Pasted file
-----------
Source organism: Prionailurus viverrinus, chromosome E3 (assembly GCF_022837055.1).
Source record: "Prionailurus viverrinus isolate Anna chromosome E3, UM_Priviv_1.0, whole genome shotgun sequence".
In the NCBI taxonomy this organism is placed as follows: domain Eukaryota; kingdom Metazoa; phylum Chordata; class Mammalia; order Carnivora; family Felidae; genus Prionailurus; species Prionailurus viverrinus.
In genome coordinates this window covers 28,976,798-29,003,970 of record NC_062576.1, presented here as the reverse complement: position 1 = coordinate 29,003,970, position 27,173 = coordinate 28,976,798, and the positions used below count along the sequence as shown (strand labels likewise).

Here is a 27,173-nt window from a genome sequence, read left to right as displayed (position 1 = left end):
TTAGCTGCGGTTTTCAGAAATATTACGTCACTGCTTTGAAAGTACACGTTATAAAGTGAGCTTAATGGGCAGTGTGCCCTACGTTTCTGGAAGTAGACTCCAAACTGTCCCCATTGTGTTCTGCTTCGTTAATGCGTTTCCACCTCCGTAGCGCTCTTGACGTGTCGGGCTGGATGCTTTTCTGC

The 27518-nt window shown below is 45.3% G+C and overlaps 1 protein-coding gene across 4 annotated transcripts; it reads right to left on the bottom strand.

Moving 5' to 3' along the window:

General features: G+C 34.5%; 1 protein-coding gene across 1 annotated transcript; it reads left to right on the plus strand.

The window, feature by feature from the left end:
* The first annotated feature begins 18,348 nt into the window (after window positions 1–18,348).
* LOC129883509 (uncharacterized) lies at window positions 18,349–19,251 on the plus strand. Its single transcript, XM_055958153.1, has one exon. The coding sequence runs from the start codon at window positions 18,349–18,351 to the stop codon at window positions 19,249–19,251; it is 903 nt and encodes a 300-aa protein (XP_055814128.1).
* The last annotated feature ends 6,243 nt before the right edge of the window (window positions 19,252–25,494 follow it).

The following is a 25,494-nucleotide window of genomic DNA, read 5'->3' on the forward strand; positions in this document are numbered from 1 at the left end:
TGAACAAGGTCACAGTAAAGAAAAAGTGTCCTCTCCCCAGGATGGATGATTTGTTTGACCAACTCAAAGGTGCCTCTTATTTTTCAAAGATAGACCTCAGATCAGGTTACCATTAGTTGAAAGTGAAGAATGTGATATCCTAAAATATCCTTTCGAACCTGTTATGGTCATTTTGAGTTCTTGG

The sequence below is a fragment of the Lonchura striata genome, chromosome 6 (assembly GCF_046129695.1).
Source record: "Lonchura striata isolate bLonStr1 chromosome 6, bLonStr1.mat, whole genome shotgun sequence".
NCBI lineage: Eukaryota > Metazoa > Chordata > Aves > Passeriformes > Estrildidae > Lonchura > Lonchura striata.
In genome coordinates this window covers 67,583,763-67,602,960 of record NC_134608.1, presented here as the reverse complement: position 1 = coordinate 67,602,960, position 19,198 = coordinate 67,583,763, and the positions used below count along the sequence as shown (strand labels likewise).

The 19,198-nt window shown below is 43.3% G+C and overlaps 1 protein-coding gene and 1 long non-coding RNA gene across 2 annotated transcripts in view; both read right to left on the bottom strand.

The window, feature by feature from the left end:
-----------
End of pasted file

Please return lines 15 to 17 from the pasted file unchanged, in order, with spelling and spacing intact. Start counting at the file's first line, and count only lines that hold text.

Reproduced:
TGAACAAGGTCACAGTAAAGAAAAAGTGTCCTCTCCCCAGGATGGATGATTTGTTTGACCAACTCAAAGGTGCCTCTTATTTTTCAAAGATAGACCTCAGATCAGGTTACCATTAGTTGAAAGTGAAGAATGTGATATCCTAAAATATCCTTTCGAACCTGTTATGGTCATTTTGAGTTCTTGG

The sequence below is a fragment of the Lonchura striata genome, chromosome 6 (assembly GCF_046129695.1).
Source record: "Lonchura striata isolate bLonStr1 chromosome 6, bLonStr1.mat, whole genome shotgun sequence".